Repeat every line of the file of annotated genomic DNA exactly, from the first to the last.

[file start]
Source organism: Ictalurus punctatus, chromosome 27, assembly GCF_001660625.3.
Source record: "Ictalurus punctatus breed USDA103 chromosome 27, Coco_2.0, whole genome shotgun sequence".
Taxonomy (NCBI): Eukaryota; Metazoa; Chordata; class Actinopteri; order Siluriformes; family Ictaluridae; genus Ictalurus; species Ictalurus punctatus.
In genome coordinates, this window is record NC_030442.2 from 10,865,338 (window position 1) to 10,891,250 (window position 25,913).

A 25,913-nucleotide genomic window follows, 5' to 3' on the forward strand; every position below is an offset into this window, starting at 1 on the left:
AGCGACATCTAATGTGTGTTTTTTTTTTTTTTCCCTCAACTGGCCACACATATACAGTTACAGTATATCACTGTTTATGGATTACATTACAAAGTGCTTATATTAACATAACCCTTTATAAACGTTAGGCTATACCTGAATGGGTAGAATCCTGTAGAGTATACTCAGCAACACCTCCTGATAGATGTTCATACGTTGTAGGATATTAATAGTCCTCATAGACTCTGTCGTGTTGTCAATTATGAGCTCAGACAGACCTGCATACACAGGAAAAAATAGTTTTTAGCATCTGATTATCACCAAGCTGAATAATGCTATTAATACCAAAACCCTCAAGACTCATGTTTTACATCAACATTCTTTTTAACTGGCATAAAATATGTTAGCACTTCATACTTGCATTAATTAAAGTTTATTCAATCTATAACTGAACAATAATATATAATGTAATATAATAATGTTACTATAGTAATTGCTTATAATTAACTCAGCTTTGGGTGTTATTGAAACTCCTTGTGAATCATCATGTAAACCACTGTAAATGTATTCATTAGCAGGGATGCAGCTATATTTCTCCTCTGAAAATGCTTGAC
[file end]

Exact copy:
Source organism: Ictalurus punctatus, chromosome 27, assembly GCF_001660625.3.
Source record: "Ictalurus punctatus breed USDA103 chromosome 27, Coco_2.0, whole genome shotgun sequence".
Taxonomy (NCBI): Eukaryota; Metazoa; Chordata; class Actinopteri; order Siluriformes; family Ictaluridae; genus Ictalurus; species Ictalurus punctatus.
In genome coordinates, this window is record NC_030442.2 from 10,865,338 (window position 1) to 10,891,250 (window position 25,913).

A 25,913-nucleotide genomic window follows, 5' to 3' on the forward strand; every position below is an offset into this window, starting at 1 on the left:
AGCGACATCTAATGTGTGTTTTTTTTTTTTTTCCCTCAACTGGCCACACATATACAGTTACAGTATATCACTGTTTATGGATTACATTACAAAGTGCTTATATTAACATAACCCTTTATAAACGTTAGGCTATACCTGAATGGGTAGAATCCTGTAGAGTATACTCAGCAACACCTCCTGATAGATGTTCATACGTTGTAGGATATTAATAGTCCTCATAGACTCTGTCGTGTTGTCAATTATGAGCTCAGACAGACCTGCATACACAGGAAAAAATAGTTTTTAGCATCTGATTATCACCAAGCTGAATAATGCTATTAATACCAAAACCCTCAAGACTCATGTTTTACATCAACATTCTTTTTAACTGGCATAAAATATGTTAGCACTTCATACTTGCATTAATTAAAGTTTATTCAATCTATAACTGAACAATAATATATAATGTAATATAATAATGTTACTATAGTAATTGCTTATAATTAACTCAGCTTTGGGTGTTATTGAAACTCCTTGTGAATCATCATGTAAACCACTGTAAATGTATTCATTAGCAGGGATGCAGCTATATTTCTCCTCTGAAAATGCTTGAC